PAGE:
Senator John Cornyn (R-Texas) was inundated with correspondence and emails concerning his lack of supporting President Donald J. Trump in his fight to stop the election fraud of November 2020 and the Electoral College certification of January 2021.
One of my favorite political moments in 2020 was when Cornyn eloquently asked Amy Coney Barrett about her note pad during her Senate confirmation hearing
But while Texas Senator Ted Cruz remained a steadfast and loyal supporter of Trump throughout the political battle, Cornyn backed off.
When Democratic Congresswoman Alexandria Ocasio-Cortez of New York tweeted, “Sen. Cruz, you must accept responsibility for how your craven, self-serving actions contributed to the deaths of four people yesterday,” when the U.S. Capitol was stormed on January 6.
While Cornyn joined his Democratic and some of his Republican colleagues in rushing to judgement without evidence that people who breached the Capitol were provoked by Trump, Cruz was in line with truth and wisdom.
“You are a liar,” Cruz tweeted back. “Leading a debate in the Senate on ensuring election integrity is doing our jobs, and it’s in no way responsible for the despicable terrorists who attacked the Capitol yesterday. And sorry, I ain’t going anywhere.”
Here is Cornyn’s response to me on January 27, after I emailed him my concerns about his lack of support for Trump in December.
Thank you for contacting me regarding the certification of the Electoral College vote on January 6, 2021. I appreciate having the benefit of your comments on this important matter.
On January 6, 2021, the quadrennial joint session of Congress to count the Electoral College votes of the 50 states and Washington, D.C. was disrupted when demonstrators stormed the Capitol, fought with law enforcement, and attempted to disrupt our democracy. This stunning display of disrespect for the law is un-American, and those that attacked the Capitol should face the full extent of the law. I applaud the U.S. Capitol Police officers who stood bravely in harm’s way, and am deeply grateful to all of the law enforcement professionals and first responders who deployed to help restore order. This assault did not succeed in deterring or intimidating Congress, and we ultimately reconvened and certified the vote of the Electoral College. The violence we saw only underscores the importance of our duty as lawmakers to support and defend the Constitution. Americans deserve better than the disturbing and avoidable episode that played out at our nation’s Capitol. It is incumbent upon us to demand better from each other.
The Constitution affords all Americans the right to vote, and integrity of our elections is fundamental to preserving this right. Many Americans are concerned about the integrity of the election, and I share the belief that allegations of irregularities and fraud need to be investigated to their fullest extent. At a time when trust in our institutions is near an all-time-low, we must remain vigilant and continue to work together to preserve the right to vote and improve our election procedures. To that end, I believe that establishing an independent, bipartisan commission – much like was done following the 2000 and 2004 elections – to examine election irregularities and establish best practices is an important response.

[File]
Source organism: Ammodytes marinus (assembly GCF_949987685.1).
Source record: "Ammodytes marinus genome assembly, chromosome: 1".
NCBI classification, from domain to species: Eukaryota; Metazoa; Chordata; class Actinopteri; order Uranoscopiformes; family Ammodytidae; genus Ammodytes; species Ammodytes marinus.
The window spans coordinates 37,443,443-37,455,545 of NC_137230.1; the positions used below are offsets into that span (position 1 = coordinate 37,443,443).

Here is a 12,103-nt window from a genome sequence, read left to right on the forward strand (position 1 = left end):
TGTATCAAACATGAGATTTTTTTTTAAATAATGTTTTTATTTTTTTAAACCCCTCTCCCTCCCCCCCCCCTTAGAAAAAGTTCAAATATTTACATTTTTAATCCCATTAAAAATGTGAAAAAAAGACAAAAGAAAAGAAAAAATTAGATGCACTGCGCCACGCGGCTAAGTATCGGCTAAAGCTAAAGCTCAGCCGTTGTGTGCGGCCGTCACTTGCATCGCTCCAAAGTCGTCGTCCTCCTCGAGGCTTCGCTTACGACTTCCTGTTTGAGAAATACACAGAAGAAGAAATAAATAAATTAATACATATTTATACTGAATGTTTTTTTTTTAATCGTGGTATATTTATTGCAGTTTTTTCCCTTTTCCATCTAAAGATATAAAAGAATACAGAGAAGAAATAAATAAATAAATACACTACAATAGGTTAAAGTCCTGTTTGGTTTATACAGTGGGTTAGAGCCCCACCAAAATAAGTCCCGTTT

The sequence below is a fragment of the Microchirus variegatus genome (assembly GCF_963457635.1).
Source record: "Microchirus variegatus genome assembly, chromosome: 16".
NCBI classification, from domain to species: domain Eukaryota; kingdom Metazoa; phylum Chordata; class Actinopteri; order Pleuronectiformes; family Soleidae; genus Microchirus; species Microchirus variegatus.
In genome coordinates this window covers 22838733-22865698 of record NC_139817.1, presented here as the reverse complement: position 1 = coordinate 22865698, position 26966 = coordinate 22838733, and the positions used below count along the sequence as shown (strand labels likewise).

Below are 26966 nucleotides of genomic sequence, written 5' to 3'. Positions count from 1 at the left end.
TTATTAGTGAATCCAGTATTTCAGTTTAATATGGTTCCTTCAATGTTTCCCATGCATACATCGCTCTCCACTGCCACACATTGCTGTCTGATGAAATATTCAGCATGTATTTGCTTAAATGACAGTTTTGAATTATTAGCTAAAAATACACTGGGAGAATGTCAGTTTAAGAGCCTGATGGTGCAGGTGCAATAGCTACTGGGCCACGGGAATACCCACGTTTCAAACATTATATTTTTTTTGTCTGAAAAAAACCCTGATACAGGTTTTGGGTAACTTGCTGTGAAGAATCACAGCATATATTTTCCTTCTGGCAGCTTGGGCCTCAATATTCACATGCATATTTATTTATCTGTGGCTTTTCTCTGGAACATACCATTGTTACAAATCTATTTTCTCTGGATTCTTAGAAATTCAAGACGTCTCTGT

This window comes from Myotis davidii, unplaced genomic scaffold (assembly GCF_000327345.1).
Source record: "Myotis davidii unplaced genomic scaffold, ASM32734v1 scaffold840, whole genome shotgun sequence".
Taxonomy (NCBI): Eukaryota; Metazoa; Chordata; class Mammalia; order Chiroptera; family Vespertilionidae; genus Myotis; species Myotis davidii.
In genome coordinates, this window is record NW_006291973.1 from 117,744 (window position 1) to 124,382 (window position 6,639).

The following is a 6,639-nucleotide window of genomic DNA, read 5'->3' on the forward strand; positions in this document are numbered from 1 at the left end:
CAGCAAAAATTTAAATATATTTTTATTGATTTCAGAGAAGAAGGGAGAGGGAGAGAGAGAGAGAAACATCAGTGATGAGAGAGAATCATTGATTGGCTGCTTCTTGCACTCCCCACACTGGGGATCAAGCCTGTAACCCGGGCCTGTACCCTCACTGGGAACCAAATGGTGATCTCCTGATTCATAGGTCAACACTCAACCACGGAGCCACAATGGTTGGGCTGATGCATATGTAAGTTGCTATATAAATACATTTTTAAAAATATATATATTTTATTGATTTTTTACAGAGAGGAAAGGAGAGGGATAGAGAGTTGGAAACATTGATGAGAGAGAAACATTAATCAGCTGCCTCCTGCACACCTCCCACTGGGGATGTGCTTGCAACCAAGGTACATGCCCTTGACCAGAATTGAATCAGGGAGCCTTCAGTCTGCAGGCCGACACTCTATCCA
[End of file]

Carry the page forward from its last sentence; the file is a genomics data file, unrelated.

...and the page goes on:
President Trump’s legal team filed numerous lawsuits across multiple states challenging the election outcome. I fully supported President Trump’s right to challenge those results and pursue legal remedies provided under the Constitution, as well as federal and state law. However, none of the legal arguments or evidence presented by the President’s legal team convinced the more than 50 state and federal courts that sat in judgment. Every single lawsuit was ultimately rejected, some on the merits, some on procedural grounds, but both equally dispositive. These lawsuits were heard by well-respected jurists – many of whom were nominated by President Trump himself.
As a former judge, I approached the certification of the Electoral College vote with the same impartial, evidence-based decision-making as I did my job on the bench. But as I said before January 6th, I do not view my job under the Constitution and laws of the United States as a court of last resort. I followed the election recounts and court cases brought by the President’s legal team very closely, and determined the evidence and arguments presented did not warrant overturning the election results.
I appreciate having the opportunity to represent Texas in the United States Senate. Thank you for your comments on this important issue.
United States Senator
517 Hart Senate Office Building
Washington, DC 20510
Tel: (202) 224-2934
Fax: (202) 228-2856